Setting Boundaries

Setting Boundaries is always a hot topic. There is the view that says you should keep your horse out of your space at all costs, another view that says setting boundaries is not necessary and you can just politely step out of the way if your horse comes in too close, and there are those who don’t really consider it at all. As usual it is all a question of finding the right balance.

Setting boundaries has nothing to do with the horse, it isn’t about putting a boundary around someone else, it is about protecting our own personal space. We all have a personal space bubble, where we feel more or less discomfort depending on how far away another being is. This may vary depending on how well we know someone and how they are behaving, but we are perfectly entitled to let someone know, including our horse, if they are invading our space and making us feel uncomfortable.

It is important to me that my horse has a voice, that she can express her opinion and doesn’t just follow my directions slavishly, but on the other hand, being given too much choice and no clear direction can also be stressful and create insecurity.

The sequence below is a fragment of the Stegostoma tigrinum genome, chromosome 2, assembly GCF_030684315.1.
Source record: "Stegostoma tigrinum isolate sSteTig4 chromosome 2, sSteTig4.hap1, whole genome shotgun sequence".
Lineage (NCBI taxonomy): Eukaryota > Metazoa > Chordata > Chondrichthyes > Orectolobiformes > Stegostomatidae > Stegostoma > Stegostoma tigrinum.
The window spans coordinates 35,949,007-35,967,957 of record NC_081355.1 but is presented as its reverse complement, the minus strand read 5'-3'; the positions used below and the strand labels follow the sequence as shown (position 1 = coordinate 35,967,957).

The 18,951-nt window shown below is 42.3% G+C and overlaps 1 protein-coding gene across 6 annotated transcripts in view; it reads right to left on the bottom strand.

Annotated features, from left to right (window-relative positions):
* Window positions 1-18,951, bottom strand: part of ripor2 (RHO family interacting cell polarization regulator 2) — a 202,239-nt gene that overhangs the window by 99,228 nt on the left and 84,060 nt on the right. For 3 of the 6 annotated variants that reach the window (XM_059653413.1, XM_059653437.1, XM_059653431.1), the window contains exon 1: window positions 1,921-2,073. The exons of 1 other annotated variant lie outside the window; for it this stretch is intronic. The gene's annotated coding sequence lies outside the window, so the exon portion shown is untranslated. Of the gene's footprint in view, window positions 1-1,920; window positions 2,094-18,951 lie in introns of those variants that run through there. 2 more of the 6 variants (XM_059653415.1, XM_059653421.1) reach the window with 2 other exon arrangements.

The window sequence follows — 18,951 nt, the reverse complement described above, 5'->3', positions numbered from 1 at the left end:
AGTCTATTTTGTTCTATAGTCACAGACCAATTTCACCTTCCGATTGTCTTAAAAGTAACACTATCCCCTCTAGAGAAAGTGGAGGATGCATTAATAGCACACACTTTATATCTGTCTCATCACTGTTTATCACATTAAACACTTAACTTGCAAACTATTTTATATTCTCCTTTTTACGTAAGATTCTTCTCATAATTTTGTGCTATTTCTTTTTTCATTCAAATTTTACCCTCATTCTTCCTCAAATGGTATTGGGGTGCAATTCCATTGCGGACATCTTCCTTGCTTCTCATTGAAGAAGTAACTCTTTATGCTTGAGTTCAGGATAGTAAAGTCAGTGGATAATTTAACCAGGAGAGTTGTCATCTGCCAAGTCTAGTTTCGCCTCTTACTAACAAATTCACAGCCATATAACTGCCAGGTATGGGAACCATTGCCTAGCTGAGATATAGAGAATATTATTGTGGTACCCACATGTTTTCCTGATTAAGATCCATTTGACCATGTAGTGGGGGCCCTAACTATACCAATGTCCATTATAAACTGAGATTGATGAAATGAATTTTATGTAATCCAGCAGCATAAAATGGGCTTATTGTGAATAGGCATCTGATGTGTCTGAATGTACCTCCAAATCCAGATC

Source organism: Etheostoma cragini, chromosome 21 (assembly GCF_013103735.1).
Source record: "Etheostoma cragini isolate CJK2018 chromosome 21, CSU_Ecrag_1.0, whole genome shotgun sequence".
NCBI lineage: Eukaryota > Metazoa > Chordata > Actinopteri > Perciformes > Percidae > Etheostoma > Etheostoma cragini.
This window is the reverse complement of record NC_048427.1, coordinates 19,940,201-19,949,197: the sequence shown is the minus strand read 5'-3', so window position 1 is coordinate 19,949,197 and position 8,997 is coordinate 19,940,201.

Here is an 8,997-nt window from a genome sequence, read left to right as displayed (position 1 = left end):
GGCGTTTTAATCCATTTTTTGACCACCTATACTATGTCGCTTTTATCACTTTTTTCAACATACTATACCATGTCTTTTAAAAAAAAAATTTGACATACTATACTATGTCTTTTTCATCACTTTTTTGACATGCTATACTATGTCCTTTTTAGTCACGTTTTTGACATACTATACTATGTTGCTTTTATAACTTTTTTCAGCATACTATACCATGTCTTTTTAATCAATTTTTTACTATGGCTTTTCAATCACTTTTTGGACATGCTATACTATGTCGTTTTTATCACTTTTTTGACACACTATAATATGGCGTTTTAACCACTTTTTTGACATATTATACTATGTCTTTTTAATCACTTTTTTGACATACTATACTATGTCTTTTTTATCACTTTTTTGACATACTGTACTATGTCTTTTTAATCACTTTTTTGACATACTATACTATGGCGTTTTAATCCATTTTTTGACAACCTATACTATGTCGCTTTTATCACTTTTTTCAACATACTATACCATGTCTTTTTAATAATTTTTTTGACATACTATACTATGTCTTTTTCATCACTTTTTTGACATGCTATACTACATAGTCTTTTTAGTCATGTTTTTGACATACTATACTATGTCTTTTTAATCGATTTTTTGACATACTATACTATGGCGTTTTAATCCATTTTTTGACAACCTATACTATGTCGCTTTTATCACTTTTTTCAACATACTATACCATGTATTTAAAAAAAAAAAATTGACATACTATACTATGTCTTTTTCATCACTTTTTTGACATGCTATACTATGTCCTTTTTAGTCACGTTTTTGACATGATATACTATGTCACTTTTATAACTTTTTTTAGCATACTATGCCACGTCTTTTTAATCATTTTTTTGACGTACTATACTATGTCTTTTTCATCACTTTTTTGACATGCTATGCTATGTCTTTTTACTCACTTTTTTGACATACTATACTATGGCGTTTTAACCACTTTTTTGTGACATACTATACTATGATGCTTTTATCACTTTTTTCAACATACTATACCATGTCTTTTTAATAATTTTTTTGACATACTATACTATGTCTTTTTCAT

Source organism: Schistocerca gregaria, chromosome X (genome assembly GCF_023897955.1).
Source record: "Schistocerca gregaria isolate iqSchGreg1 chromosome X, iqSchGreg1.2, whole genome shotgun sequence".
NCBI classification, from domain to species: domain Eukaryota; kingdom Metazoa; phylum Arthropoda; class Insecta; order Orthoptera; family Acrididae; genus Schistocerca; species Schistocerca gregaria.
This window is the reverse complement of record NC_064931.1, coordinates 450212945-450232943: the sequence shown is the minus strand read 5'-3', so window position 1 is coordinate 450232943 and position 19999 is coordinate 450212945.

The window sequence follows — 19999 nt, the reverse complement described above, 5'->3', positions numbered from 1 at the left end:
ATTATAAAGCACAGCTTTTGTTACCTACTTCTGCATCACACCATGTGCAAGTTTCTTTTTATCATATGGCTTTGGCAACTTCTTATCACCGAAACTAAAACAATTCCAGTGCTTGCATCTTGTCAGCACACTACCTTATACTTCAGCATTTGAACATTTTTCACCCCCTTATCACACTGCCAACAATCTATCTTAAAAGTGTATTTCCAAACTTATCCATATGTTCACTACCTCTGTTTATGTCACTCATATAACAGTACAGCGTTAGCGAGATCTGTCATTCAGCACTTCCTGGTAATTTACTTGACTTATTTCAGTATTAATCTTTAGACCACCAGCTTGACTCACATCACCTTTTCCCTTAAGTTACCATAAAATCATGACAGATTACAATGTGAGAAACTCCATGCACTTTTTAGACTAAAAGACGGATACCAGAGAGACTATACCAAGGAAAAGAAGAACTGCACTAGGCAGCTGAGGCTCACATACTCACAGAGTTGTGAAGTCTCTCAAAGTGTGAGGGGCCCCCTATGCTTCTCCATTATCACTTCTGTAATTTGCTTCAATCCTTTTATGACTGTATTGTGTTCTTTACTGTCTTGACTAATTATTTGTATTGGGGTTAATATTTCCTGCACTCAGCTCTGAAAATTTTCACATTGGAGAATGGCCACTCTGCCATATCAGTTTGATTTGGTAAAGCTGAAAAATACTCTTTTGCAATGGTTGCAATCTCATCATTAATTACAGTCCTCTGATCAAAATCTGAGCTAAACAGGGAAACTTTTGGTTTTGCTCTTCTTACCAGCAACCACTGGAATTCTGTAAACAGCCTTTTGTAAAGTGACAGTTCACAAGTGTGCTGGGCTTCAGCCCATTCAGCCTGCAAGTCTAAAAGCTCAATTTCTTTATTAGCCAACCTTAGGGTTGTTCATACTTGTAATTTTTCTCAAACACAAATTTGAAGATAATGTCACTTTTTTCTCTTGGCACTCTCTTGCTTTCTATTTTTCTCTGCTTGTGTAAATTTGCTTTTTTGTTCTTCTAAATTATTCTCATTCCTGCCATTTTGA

If I feel the need to be clear about creating a boundary around my own space, it is important that I also acknowledge WHY the horse feels the need to push into it sometimes. Pushing of any sort is a coping mechanism, how she copes with her own fear and insecurity, coming in close to the herd where she feels safer.  If I am going to ask her to stay out of my space, I then need to follow that with something that is going to help her feel safe in that situation.  If I just carry on regardless I am not listening to or understanding her point of view and then we lose trust.

You cannot expect your horse to respect your space if you don’t also recognise, respect and understand their fear.

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